‘kay, so, my LiveStrong bracelet, which I have been wearing every day for sooooooo many months broke today. It is weak, and it broke.
Now I ask myself, “Self, what does this mean?”
And I ask myself because just yesterday I was speaking with Mark about how I do not know how long I should keep it on, or even contemplate taking it off.
Did it self-destruct over my uncertainty? Did I cause it to question it’s very reason for existence? Or, is it simply a chintzy piece of plastic made by some undernourished, hapless child laborer in China that wasn’t meant to last more than these eight or nine months???
This is shall continue to contemplate as I go ball myself up in flannel on the couch as I watch the snow fall outside…
to be continued….
I feel like i just lost a family member:
Hunter S. Thompson, the author who pioneered “gonzo” journalism and became an anti-establishment icon with his 1972 book “Fear and Loathing in Las Vegas,” fatally shot himself at his home outside Aspen, Colorado, Sunday night, police said. He was 67.
In a statement released to the Aspen Daily News, Thompson’s son, Juan, confirmed that the writer had taken his own life.”On February 20, Dr. Hunter S. Thompson took his life with a gunshot to the head at his fortified compound in Woody Creek, Colorado.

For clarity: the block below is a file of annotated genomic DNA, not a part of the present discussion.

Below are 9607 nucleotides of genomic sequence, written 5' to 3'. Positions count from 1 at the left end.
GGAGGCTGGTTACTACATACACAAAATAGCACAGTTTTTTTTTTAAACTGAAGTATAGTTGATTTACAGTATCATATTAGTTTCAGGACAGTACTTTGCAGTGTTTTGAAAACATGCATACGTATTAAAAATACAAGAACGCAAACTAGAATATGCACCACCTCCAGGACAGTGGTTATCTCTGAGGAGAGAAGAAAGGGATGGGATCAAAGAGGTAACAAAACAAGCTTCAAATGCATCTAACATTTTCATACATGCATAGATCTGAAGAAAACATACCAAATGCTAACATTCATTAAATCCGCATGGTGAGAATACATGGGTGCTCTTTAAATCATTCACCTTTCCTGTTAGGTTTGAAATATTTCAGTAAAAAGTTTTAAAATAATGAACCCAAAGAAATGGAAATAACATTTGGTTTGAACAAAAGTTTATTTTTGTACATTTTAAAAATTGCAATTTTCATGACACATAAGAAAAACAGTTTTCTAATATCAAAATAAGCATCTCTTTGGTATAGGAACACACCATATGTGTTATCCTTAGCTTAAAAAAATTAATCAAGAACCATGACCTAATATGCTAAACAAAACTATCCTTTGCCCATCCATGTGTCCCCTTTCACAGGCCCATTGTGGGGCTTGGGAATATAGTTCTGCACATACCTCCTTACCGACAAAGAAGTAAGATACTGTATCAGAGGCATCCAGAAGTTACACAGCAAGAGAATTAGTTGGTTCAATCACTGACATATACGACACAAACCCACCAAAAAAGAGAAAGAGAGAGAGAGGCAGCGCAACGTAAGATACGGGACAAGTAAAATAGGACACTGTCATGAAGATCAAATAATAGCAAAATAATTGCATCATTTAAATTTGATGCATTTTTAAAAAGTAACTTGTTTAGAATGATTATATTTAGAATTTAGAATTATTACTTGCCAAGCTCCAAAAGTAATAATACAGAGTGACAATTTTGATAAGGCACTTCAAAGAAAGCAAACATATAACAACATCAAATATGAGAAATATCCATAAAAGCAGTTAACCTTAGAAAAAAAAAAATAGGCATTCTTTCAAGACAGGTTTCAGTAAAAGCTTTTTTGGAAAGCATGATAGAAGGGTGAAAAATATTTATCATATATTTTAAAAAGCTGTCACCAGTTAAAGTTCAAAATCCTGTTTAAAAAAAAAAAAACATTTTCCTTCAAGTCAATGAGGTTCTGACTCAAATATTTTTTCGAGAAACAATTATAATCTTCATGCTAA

“Fear and Loathing in Las Vegas” — Thompson’s most famous work — detailed the drug-and-alcohol-fueled journey his alter-ego (Raoul Duke) and a Samoan attorney undertook while in Las Vegas to cover a motorcycle race. The book’s biting wit and stream-of-consciousness ramblings — which Thompson would later term “gonzo journalism,” because it was deliberately slanted — made him a counter-culture celebrity in the ’70s, and his style was introduced to another generation of fans in 1998, when “Fear and Loathing” hit the big screen, starring Johnny Depp as Duke. (Bill Murray had tackled Thompson’s life and work 18 years earlier in 1980’s “Where the Buffalo Roam,” based on a collection of the author’s work.)
Thompson’s other works include “Fear and Loathing: On the Campaign Trail ’72,” a collection of articles he’d written for Rolling Stone magazine while covering Richard Nixon’s re-election campaign in 1972; and “Hell’s Angels,” his book chronicling the year he spent with the notorious California motorcycle gang.
This is a super cool Belgian restaurant in London — Belgo. Waiters wear these hot little monk-esque outfits, and there’s a big Eddy Mercx poster above, at the bar.
But, go to another culture, learn something cultural, right? Like curling! (The windows above are the pub!)